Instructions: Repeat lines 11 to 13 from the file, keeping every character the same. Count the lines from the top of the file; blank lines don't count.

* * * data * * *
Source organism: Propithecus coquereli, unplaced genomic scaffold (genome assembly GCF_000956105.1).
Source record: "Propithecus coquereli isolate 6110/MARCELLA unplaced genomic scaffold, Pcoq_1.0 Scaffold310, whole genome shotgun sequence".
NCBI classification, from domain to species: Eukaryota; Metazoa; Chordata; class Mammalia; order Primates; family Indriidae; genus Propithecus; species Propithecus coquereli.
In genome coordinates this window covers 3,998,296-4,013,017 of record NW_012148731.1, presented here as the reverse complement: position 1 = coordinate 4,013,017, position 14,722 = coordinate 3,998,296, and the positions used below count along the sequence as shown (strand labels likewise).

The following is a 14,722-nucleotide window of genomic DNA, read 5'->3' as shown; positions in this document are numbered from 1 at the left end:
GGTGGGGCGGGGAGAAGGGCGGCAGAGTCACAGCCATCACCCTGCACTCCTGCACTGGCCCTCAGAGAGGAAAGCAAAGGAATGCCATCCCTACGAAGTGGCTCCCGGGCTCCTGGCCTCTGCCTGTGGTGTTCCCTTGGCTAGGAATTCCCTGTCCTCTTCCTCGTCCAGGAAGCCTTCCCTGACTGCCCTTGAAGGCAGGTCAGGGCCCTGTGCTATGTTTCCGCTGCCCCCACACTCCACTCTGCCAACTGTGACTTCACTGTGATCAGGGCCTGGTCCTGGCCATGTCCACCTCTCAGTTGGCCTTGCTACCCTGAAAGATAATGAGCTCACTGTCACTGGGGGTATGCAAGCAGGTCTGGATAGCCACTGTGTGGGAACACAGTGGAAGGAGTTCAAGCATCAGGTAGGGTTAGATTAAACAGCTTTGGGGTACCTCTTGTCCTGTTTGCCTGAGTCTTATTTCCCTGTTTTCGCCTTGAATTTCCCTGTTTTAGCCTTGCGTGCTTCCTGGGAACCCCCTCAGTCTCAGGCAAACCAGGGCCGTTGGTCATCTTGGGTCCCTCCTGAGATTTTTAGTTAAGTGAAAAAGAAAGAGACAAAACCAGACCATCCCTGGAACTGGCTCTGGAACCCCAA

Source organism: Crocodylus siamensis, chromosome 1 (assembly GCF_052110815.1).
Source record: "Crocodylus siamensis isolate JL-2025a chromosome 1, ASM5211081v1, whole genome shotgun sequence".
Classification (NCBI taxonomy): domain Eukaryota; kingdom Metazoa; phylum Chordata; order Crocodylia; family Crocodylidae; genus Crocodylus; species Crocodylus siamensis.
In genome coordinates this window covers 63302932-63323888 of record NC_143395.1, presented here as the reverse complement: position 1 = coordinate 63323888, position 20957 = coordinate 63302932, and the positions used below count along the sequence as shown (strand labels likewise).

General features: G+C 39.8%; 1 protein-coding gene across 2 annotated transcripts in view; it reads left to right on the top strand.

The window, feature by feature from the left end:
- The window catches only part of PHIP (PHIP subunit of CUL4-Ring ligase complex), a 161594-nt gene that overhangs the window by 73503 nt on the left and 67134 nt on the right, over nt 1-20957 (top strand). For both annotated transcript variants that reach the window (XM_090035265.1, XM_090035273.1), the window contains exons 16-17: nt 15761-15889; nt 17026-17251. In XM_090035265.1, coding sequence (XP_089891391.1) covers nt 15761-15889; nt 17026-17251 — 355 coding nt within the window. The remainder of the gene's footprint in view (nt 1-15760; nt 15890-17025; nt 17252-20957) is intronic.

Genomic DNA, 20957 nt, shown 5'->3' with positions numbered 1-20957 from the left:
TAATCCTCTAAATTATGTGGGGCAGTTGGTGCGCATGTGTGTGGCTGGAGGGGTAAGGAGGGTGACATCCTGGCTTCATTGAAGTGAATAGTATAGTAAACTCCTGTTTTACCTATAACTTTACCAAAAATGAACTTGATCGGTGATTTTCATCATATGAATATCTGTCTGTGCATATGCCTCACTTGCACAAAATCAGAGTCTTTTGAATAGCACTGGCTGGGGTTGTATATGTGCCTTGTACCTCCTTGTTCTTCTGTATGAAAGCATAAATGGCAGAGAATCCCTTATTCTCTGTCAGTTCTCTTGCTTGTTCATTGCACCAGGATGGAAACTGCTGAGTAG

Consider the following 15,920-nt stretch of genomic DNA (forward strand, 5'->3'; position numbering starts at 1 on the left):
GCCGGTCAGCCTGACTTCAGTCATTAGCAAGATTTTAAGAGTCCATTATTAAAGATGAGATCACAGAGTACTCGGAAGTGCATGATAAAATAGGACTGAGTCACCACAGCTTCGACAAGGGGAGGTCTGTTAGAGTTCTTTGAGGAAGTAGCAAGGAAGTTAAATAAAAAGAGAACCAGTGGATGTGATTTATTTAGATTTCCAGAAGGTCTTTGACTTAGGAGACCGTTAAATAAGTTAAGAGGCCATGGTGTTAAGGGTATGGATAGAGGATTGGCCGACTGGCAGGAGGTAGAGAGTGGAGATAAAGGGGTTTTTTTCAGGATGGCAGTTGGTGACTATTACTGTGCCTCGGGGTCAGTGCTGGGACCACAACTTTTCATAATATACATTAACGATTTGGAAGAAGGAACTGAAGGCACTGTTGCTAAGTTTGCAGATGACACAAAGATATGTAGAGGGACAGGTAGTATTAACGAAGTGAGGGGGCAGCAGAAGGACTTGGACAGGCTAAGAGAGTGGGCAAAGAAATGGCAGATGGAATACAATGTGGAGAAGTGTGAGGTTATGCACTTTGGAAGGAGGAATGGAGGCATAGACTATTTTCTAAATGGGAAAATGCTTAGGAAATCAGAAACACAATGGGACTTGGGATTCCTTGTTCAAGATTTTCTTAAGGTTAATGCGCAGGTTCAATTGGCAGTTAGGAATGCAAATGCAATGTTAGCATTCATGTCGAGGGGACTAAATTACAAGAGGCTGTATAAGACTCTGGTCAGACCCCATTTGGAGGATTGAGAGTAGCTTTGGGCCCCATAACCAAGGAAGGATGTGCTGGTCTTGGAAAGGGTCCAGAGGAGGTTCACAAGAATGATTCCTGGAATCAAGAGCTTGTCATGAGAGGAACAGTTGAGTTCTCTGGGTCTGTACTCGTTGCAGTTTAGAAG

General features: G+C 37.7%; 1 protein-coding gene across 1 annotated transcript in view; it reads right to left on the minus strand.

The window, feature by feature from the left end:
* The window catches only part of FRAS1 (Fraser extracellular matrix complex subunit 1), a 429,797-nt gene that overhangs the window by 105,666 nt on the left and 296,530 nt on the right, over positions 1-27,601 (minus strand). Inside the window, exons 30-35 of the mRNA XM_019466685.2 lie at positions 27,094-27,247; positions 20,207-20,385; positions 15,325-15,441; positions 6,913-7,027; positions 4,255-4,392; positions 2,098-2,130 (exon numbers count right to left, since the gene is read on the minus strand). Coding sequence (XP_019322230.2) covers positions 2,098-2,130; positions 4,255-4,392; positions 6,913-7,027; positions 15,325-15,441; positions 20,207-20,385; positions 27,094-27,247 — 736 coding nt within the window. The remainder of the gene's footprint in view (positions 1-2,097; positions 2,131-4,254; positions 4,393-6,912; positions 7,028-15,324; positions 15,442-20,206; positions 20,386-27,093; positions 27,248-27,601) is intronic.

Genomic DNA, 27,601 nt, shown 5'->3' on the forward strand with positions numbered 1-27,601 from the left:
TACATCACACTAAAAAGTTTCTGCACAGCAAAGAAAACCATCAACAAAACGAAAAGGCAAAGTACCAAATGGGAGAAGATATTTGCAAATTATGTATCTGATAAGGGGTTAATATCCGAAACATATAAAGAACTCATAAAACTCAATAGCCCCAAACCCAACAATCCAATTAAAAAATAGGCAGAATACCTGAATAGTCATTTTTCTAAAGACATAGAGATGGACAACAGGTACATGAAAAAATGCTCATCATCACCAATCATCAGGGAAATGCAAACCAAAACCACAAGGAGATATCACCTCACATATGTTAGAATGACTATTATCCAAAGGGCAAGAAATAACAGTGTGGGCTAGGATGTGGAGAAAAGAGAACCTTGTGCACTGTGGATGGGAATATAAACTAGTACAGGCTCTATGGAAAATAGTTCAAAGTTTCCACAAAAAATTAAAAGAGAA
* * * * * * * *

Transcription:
General features: G+C 39.8%; 1 protein-coding gene across 2 annotated transcripts in view; it reads left to right on the top strand.

The window, feature by feature from the left end:
- The window catches only part of PHIP (PHIP subunit of CUL4-Ring ligase complex), a 161594-nt gene that overhangs the window by 73503 nt on the left and 67134 nt on the right, over nt 1-20957 (top strand). For both annotated transcript variants that reach the window (XM_090035265.1, XM_090035273.1), the window contains exons 16-17: nt 15761-15889; nt 17026-17251. In XM_090035265.1, coding sequence (XP_089891391.1) covers nt 15761-15889; nt 17026-17251 — 355 coding nt within the window. The remainder of the gene's footprint in view (nt 1-15760; nt 15890-17025; nt 17252-20957) is intronic.